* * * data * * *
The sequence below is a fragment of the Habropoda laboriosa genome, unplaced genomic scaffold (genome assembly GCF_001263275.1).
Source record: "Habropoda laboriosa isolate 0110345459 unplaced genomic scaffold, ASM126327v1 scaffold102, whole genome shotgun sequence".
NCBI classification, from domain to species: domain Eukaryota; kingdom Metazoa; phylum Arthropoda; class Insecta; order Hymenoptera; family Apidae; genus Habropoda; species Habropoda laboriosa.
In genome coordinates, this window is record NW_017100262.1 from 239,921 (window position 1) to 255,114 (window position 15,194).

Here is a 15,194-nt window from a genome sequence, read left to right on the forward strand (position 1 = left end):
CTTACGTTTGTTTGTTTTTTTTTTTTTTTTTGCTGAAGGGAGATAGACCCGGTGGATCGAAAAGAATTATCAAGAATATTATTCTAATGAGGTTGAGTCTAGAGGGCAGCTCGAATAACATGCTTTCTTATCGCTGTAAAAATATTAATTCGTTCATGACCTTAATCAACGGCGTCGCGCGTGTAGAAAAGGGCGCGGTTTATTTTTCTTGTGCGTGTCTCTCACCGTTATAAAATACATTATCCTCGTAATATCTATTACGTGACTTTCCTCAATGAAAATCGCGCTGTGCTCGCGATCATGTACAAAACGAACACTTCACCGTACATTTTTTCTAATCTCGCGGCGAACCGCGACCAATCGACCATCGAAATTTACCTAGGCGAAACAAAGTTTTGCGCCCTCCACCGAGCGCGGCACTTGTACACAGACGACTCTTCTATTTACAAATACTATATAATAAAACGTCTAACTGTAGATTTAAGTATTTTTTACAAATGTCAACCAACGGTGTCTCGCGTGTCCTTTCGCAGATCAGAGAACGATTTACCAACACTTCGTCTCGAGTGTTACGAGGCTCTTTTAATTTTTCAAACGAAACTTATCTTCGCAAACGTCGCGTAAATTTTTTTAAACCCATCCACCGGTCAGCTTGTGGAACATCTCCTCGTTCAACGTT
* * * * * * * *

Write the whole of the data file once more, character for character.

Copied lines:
The sequence below is a fragment of the Habropoda laboriosa genome, unplaced genomic scaffold (genome assembly GCF_001263275.1).
Source record: "Habropoda laboriosa isolate 0110345459 unplaced genomic scaffold, ASM126327v1 scaffold102, whole genome shotgun sequence".
NCBI classification, from domain to species: domain Eukaryota; kingdom Metazoa; phylum Arthropoda; class Insecta; order Hymenoptera; family Apidae; genus Habropoda; species Habropoda laboriosa.
In genome coordinates, this window is record NW_017100262.1 from 239,921 (window position 1) to 255,114 (window position 15,194).

Here is a 15,194-nt window from a genome sequence, read left to right on the forward strand (position 1 = left end):
CTTACGTTTGTTTGTTTTTTTTTTTTTTTTTGCTGAAGGGAGATAGACCCGGTGGATCGAAAAGAATTATCAAGAATATTATTCTAATGAGGTTGAGTCTAGAGGGCAGCTCGAATAACATGCTTTCTTATCGCTGTAAAAATATTAATTCGTTCATGACCTTAATCAACGGCGTCGCGCGTGTAGAAAAGGGCGCGGTTTATTTTTCTTGTGCGTGTCTCTCACCGTTATAAAATACATTATCCTCGTAATATCTATTACGTGACTTTCCTCAATGAAAATCGCGCTGTGCTCGCGATCATGTACAAAACGAACACTTCACCGTACATTTTTTCTAATCTCGCGGCGAACCGCGACCAATCGACCATCGAAATTTACCTAGGCGAAACAAAGTTTTGCGCCCTCCACCGAGCGCGGCACTTGTACACAGACGACTCTTCTATTTACAAATACTATATAATAAAACGTCTAACTGTAGATTTAAGTATTTTTTACAAATGTCAACCAACGGTGTCTCGCGTGTCCTTTCGCAGATCAGAGAACGATTTACCAACACTTCGTCTCGAGTGTTACGAGGCTCTTTTAATTTTTCAAACGAAACTTATCTTCGCAAACGTCGCGTAAATTTTTTTAAACCCATCCACCGGTCAGCTTGTGGAACATCTCCTCGTTCAACGTT